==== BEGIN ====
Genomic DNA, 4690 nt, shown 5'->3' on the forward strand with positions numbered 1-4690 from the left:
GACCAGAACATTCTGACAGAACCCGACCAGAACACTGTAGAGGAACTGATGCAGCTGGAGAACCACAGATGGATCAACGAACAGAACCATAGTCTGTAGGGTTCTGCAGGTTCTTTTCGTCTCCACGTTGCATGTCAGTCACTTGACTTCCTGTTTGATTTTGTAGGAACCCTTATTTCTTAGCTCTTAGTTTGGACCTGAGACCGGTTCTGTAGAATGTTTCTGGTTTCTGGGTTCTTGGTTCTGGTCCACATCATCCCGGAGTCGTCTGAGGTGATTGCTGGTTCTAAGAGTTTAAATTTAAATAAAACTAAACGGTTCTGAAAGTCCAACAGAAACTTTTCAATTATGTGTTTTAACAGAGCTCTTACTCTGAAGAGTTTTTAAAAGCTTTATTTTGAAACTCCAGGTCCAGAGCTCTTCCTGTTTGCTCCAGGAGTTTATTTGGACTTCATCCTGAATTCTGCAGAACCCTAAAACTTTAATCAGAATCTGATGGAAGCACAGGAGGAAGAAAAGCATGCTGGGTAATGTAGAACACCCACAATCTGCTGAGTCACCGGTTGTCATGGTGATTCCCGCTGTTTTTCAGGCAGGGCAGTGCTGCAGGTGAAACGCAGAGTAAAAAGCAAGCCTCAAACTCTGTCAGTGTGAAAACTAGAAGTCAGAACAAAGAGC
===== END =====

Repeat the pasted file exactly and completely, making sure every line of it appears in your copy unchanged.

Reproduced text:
Genomic DNA, 4690 nt, shown 5'->3' on the forward strand with positions numbered 1-4690 from the left:
GACCAGAACATTCTGACAGAACCCGACCAGAACACTGTAGAGGAACTGATGCAGCTGGAGAACCACAGATGGATCAACGAACAGAACCATAGTCTGTAGGGTTCTGCAGGTTCTTTTCGTCTCCACGTTGCATGTCAGTCACTTGACTTCCTGTTTGATTTTGTAGGAACCCTTATTTCTTAGCTCTTAGTTTGGACCTGAGACCGGTTCTGTAGAATGTTTCTGGTTTCTGGGTTCTTGGTTCTGGTCCACATCATCCCGGAGTCGTCTGAGGTGATTGCTGGTTCTAAGAGTTTAAATTTAAATAAAACTAAACGGTTCTGAAAGTCCAACAGAAACTTTTCAATTATGTGTTTTAACAGAGCTCTTACTCTGAAGAGTTTTTAAAAGCTTTATTTTGAAACTCCAGGTCCAGAGCTCTTCCTGTTTGCTCCAGGAGTTTATTTGGACTTCATCCTGAATTCTGCAGAACCCTAAAACTTTAATCAGAATCTGATGGAAGCACAGGAGGAAGAAAAGCATGCTGGGTAATGTAGAACACCCACAATCTGCTGAGTCACCGGTTGTCATGGTGATTCCCGCTGTTTTTCAGGCAGGGCAGTGCTGCAGGTGAAACGCAGAGTAAAAAGCAAGCCTCAAACTCTGTCAGTGTGAAAACTAGAAGTCAGAACAAAGAGC